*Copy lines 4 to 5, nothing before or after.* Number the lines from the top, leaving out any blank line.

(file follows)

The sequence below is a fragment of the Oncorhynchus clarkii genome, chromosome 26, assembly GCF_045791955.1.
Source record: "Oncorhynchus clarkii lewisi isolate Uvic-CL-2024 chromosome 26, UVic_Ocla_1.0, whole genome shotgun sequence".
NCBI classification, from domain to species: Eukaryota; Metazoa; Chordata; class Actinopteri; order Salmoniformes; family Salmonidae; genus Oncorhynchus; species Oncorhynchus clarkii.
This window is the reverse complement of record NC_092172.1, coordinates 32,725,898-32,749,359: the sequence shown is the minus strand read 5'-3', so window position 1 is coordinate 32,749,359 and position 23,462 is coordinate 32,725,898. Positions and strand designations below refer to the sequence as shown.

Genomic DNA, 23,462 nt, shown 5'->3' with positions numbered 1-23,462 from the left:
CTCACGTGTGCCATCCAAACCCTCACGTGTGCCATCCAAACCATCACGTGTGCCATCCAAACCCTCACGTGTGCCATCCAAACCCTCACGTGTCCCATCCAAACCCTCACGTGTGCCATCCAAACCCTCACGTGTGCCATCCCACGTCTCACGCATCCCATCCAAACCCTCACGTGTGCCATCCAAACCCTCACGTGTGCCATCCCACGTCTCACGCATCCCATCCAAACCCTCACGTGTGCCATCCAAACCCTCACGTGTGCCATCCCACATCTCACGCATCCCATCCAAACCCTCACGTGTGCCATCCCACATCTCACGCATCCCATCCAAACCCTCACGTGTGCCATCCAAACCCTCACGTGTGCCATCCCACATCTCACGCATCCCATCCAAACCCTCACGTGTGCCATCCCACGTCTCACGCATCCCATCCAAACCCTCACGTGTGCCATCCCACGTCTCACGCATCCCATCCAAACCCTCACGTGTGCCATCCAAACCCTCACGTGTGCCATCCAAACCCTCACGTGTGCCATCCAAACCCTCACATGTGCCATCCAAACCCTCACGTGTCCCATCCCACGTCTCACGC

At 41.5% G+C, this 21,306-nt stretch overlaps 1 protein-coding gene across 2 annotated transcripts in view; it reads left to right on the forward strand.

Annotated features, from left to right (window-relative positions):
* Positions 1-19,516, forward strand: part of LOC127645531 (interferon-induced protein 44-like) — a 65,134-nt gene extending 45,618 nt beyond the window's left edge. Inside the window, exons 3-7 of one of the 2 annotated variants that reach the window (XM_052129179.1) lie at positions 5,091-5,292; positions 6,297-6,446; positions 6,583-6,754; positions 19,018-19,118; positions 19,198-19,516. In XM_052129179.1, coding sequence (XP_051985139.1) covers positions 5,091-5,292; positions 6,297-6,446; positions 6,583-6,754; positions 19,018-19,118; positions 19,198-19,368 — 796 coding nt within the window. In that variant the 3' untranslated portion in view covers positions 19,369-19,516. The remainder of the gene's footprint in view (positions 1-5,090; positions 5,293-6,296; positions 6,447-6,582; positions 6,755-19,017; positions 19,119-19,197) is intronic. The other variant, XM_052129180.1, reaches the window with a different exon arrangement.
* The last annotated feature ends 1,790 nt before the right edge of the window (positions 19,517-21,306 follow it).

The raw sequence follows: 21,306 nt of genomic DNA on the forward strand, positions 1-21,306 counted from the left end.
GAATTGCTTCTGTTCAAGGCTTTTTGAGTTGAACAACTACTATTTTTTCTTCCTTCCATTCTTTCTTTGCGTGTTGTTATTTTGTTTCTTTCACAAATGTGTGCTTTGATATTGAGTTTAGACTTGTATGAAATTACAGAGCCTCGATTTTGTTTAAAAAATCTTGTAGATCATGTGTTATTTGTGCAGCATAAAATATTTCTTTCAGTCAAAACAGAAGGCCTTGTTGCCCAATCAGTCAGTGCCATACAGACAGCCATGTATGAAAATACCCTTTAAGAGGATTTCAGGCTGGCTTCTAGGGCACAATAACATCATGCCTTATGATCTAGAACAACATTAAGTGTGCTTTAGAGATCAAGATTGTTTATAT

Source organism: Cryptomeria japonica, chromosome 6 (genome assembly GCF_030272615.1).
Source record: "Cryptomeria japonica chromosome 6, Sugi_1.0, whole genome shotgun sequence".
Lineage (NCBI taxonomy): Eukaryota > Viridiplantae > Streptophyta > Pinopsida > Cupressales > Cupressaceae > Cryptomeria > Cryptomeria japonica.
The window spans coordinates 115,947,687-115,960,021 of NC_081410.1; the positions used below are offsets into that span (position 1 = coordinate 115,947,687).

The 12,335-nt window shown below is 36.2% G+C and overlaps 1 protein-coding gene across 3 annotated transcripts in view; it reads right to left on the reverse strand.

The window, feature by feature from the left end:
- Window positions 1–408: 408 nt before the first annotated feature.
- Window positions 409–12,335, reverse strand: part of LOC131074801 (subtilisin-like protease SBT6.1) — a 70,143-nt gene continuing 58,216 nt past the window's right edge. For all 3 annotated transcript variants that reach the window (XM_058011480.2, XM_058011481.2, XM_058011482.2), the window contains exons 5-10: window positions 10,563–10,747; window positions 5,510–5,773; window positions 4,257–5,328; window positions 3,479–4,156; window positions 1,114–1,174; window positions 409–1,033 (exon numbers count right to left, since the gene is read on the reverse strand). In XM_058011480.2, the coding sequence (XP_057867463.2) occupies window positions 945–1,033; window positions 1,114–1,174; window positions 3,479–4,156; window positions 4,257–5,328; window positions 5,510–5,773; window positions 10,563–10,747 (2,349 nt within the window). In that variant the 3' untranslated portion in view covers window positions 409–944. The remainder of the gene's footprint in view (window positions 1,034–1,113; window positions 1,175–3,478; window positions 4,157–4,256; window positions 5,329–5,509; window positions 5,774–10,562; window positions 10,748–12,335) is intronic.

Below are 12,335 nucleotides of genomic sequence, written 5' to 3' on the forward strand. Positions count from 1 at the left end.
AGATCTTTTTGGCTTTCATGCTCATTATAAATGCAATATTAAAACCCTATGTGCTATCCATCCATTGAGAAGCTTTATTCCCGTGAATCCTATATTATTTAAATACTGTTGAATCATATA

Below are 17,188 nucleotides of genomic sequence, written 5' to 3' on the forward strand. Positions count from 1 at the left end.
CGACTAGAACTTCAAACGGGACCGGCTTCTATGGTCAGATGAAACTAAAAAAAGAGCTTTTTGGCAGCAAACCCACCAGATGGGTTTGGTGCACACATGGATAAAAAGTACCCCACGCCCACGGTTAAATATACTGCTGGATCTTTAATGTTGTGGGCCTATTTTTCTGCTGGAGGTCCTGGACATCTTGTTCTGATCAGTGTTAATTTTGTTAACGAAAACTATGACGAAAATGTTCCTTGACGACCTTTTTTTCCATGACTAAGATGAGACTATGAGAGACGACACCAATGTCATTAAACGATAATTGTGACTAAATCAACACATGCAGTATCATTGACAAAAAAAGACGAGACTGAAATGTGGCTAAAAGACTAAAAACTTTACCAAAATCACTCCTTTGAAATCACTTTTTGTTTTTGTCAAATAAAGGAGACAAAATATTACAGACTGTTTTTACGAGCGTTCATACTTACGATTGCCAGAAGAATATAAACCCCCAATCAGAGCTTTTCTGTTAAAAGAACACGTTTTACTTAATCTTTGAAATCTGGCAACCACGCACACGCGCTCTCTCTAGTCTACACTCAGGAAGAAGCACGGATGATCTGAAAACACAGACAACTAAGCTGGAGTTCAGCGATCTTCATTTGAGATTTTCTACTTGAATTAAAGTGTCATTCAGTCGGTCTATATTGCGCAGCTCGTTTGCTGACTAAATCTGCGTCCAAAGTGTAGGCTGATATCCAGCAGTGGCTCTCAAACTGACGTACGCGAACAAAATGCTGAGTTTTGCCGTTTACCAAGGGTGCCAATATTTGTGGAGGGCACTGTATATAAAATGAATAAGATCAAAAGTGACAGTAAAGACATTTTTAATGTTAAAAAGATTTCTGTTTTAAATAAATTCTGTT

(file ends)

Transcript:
This window is the reverse complement of record NC_092172.1, coordinates 32,725,898-32,749,359: the sequence shown is the minus strand read 5'-3', so window position 1 is coordinate 32,749,359 and position 23,462 is coordinate 32,725,898. Positions and strand designations below refer to the sequence as shown.

Genomic DNA, 23,462 nt, shown 5'->3' with positions numbered 1-23,462 from the left: